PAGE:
James A. Jones chose to drink and drive for at least the second time on Feb. 23, 2018.

Since that day, a 65-year-old Ralston woman who was injured when he drove into her car has had to use a wheelchair and suffers from constant pain.

“I will spend the rest of my life, my golden years, trying to heal from the surgery yet to come,” Jennilee Edwards wrote in a statement to the court, referring to a “more than likely” surgery to amputate one of her feet. “I am now severely disabled and I live with excruciating pain 24/7.”

Tuesday, Douglas County District Judge Horacio Wheelock sentenced Jones, 32, to the maximum sentence of three years in prison on a charge of DUI causing serious bodily injury. Counting good time, Jones will serve a year and a half and was given credit for 253 days for jail time already served, meaning he has nearly 10 months remaining in custody.

Upon release, Jones, from Omaha, will be on probation for 18 months and will lose his driver’s license for 15 years.

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Just before midnight that February night, Jones was driving a 2001 Chevrolet Impala north in the left lane on U.S. Highway 75 between Dodge and Cuming Streets. The car veered into the right lane, hitting a 2001 Oldsmobile Intrigue driven by Edwards. Both cars crossed the shoulder and continued onto an on-ramp, eventually hitting the concrete barrier.

Jones told Omaha police he had drunk “two beers and a few shots.” Officers noted he had bloodshot eyes, a confused demeanor, a strong odor of alcohol on his breath and slurred, mumbled and thick speech.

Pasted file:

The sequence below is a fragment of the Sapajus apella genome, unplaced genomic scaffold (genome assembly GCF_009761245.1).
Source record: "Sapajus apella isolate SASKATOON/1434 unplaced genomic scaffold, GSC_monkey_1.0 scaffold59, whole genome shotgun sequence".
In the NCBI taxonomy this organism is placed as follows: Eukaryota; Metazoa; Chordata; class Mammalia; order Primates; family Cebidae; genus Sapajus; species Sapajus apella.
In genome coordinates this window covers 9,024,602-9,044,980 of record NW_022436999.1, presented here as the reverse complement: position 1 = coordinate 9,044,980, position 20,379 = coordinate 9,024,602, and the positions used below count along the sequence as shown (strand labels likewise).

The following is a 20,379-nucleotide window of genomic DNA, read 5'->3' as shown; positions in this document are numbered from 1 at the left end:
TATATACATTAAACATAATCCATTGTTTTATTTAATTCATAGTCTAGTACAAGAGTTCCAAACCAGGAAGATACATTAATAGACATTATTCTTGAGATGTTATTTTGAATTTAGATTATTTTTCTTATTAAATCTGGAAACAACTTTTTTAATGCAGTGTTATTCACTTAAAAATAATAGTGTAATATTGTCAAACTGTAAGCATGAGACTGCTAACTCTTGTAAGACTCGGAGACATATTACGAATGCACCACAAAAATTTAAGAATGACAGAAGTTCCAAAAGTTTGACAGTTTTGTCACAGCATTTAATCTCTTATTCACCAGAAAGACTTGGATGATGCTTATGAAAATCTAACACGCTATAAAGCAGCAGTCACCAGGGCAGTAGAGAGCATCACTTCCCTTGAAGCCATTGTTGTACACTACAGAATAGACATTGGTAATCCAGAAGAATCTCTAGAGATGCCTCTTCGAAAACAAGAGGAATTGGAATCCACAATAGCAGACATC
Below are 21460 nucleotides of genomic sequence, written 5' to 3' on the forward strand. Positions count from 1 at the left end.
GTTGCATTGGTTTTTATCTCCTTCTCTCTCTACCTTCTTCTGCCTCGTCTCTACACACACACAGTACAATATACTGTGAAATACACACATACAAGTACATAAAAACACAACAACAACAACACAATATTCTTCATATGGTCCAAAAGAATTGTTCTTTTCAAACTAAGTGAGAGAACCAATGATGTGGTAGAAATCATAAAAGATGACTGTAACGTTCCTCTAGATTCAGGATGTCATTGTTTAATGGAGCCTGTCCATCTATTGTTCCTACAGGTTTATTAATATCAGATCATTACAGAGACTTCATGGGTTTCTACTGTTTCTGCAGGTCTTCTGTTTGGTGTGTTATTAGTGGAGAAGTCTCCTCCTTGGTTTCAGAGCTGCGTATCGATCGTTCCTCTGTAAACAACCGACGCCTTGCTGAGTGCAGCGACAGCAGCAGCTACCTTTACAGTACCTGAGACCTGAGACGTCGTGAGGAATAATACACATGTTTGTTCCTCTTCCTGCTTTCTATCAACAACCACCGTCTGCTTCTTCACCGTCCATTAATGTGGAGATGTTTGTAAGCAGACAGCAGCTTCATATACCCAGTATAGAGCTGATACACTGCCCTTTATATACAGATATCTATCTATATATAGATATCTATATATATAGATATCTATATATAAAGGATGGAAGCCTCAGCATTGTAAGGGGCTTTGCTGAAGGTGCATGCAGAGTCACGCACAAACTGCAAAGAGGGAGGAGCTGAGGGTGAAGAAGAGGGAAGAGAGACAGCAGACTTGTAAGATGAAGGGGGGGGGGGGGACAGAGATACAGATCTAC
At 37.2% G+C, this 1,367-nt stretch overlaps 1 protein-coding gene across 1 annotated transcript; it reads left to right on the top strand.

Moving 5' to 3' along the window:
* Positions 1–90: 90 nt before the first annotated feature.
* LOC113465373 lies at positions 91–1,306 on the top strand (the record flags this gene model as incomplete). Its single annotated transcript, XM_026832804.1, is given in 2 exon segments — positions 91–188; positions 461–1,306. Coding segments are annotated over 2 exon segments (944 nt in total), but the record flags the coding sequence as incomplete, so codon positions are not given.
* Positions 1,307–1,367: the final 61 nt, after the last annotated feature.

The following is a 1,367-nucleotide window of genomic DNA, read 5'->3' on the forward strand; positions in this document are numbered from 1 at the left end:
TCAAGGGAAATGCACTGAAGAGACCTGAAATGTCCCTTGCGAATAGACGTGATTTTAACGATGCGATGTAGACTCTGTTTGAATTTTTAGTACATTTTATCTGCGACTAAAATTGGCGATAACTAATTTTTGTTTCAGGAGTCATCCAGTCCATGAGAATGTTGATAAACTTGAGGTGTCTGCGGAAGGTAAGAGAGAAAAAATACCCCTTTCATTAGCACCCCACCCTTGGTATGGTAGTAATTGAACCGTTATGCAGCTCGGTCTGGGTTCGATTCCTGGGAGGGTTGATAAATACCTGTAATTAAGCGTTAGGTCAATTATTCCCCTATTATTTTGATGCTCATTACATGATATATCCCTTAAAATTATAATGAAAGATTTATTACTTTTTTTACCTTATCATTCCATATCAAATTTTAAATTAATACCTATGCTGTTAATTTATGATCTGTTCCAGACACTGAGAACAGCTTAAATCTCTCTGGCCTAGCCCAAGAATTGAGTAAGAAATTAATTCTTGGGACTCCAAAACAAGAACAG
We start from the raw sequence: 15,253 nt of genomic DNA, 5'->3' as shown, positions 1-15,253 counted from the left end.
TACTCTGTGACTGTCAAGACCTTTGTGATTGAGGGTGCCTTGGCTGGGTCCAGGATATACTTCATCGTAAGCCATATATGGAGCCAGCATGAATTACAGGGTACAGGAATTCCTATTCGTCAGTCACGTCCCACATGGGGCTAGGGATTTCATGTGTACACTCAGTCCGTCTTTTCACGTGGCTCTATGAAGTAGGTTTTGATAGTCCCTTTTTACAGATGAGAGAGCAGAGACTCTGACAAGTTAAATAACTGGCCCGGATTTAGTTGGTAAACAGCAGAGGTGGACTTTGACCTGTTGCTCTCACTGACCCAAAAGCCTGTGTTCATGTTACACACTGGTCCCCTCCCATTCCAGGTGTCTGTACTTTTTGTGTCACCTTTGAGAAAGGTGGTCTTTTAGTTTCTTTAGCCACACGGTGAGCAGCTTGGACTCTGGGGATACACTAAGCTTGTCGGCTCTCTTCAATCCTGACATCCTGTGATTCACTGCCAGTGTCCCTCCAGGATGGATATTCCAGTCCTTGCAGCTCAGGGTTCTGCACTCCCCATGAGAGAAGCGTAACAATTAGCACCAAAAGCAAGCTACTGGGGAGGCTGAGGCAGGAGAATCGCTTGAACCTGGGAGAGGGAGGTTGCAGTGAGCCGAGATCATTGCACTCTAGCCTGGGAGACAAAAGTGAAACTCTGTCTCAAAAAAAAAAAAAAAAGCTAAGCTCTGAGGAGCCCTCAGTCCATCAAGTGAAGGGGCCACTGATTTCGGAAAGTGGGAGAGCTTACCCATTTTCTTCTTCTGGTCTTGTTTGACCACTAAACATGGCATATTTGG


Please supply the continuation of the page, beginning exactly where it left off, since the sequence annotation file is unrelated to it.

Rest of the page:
His blood-alcohol level was .172 at the scene and .229 at Central Police Headquarters. His license had been suspended since the previous December, police said.

Prosecutor Cody Miltenberger noted that Jones had been arrested on a DUI six months prior.

Edwards suffered four broken ribs, right and left ankle fractures, neck and back injuries and post-traumatic stress disorder, she wrote in her letter.

“This is something that was clearly avoidable,” Miltenberger said. “There’s clearly an assumption of risk when someone gets behind a motor vehicle after consuming alcohol.”

John Cavanaugh, Jones’ public defender, said Jones has a strong support system — his girlfriend appeared in court on her due date, pregnant with his second child, Cavanaugh said. Jones has a job lined up as a railcar cleaner and is remorseful, Cavanaugh said.

“I would like to apologize for my actions and being behind the wheel in the first place,” Jones told Wheelock.

Later, after the prosecutor spoke, Wheelock told Jones, “I sincerely hope, sir, that when you are released from incarceration, that you don’t drink and drive again.”

Alia Conley covers breaking news, crime, crime trends, the Omaha Police Department and initial court hearings. Follow her on Twitter @aliavalentine. Phone: 402-444-1068.

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